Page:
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Opinion: What I Learned From Attending a Trump Rally

Spark Public

Opinion: What I Learned From Attending a Trump Rally

Millennials are stuck supporting the nominee they hate less.

September 2, 2016

Last week, the Trump campaign made its way to Washington State for the second time.  Thousands of Washingtonians flocked to Everett’s Xfinity Arena to pledge their support for Republican presidential nominee Donald Trump. Weaves of people sporting red “Make America Great Again” hats and anti-Clinton T-shirts filled the streets. Police and news crews stationed themselves on every corner and — just blocks away — anti-Trumpers were readying to protest.

I had never been to a presidential rally before, so attending a Trump rally as my first one was intimidating. Trump supporters have earned a reputation for being hostile, particularly when it comes to their interactions with the media. I wasn’t sure what I’d be walking into.

The Trump supporters

Observing the crowd, I noticed that the predominant demographic of rally attendees was — unsurprisingly — white voters over the age of 50. But I wasn’t there to talk to those people. I was there to seek out millennials.

I fall into the 18- to 34-year-old age bracket myself and wanted to learn what it is about Trump that attracts younger voters. As an unaffiliated voter, I usually land somewhere in the middle of the political spectrum, seeing compromise as the most practical approach to solving our country’s problems.

I was curious to hear what might spark someone from my demographic to support a such an extreme presidential nominee, one who has succeeded in offending and marginalizing entire groups of people. From the beginning of the election trail, Trump has drummed up media attention through hateful speech and controversial sound bites. Whether you love or hate him for it, I was having a hard time believing that a large portion of millennials could be subscribing to Trump’s message.

It all comes down to who you hate more; Trump or Hillary?

For the most part, millennials grew up being taught about tolerance and equality. We grew up watching a lot of cheesy TV shows, designed to give you all the “feels” with their formulaic messages of love and celebration of diversity. From The Fresh Prince to 7th Heaven, intolerance was the enemy. I recognize that — as a diverse society — we are still far from being entirely tolerant, loving, or equal. But I think most millennials at least believe in those principles, even if our country as a whole is not practicing them.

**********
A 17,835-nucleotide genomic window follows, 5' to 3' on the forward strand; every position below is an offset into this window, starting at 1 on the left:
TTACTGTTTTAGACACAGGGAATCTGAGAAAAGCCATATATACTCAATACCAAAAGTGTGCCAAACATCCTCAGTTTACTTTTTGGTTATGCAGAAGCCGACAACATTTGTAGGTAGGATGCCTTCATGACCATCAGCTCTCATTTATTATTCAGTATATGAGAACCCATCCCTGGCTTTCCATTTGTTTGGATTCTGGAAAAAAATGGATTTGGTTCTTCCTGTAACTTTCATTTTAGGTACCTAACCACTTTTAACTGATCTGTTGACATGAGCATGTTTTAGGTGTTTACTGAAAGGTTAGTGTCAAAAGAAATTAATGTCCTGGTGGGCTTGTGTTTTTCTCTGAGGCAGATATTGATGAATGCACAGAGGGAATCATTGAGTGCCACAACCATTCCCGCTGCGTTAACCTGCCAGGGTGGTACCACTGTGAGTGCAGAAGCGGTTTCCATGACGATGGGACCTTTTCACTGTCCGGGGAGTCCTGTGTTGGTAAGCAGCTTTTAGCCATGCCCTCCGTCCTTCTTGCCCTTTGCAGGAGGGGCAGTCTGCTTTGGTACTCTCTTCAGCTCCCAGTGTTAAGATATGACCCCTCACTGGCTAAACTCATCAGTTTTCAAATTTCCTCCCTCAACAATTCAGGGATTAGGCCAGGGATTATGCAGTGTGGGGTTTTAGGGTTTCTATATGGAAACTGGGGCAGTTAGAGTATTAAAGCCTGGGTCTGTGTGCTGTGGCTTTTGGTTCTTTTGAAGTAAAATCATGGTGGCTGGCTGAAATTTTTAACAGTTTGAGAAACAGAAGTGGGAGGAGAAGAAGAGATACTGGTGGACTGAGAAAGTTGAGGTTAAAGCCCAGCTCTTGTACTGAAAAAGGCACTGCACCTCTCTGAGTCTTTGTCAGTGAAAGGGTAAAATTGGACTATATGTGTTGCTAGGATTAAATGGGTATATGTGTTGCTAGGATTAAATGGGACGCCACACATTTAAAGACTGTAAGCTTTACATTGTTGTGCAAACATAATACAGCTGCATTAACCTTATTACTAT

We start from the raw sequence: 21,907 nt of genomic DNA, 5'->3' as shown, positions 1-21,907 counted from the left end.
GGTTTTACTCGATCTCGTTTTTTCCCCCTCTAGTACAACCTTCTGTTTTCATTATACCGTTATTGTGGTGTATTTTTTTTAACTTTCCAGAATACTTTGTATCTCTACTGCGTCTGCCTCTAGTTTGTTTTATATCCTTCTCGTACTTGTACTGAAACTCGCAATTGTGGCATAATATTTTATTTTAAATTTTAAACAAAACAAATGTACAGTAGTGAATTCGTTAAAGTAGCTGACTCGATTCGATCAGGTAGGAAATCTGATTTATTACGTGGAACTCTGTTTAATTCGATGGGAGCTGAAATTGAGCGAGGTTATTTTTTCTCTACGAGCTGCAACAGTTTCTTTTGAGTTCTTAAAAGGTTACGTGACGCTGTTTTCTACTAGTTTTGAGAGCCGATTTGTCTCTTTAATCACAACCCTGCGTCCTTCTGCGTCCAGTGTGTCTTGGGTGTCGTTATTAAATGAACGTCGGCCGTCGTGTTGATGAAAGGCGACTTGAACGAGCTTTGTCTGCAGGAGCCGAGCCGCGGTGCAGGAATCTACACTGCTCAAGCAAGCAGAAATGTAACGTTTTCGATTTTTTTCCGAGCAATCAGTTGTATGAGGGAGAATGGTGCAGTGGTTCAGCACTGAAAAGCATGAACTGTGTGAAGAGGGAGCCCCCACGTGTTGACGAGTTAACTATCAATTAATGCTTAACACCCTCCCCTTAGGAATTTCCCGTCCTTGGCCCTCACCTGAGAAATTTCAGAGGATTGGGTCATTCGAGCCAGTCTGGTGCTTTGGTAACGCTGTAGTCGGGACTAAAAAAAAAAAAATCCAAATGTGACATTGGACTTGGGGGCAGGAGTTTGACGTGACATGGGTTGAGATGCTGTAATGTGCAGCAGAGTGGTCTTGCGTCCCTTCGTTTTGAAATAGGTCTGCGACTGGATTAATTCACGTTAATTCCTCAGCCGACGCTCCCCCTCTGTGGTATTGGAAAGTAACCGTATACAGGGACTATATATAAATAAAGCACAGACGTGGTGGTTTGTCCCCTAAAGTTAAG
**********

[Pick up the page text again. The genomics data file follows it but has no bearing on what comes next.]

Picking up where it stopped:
So who are the millennial Trump supporters in Washington? Do they actually like what the guy stands for? For example, do they truly want Trump’s notorious wall to be built? Do they genuinely want to keep out all Syrians and Muslims? Do millennial Trump supporters really believe that these are the best solutions?

Or could it possibly be that the young Trump demographic just really hates Hillary Clinton and her proposed solutions? Once Bernie Sanders was out of the picture, did this election become nothing more than a battle of the lesser evils for the millennial vote? I hoped I’d find answers.

As I suspected, millennial attendance was pretty scarce. And the few under-35 types I did encounter really did not want to talk to me about their Trump affiliation. I’d anticipated some pushback; I concede that the media has not always painted his supporters in the best light and Trump hasn’t always had kind words for the media. Still, the rejection had me feeling like a girl who couldn’t get a date to the school dance. Aside from a few folks who flat-out laughed in my face and told me to get lost, I couldn’t get a sense of whether these people were anti-media, shy or just rude. Either way, I think they missed an opportunity to promote their cause.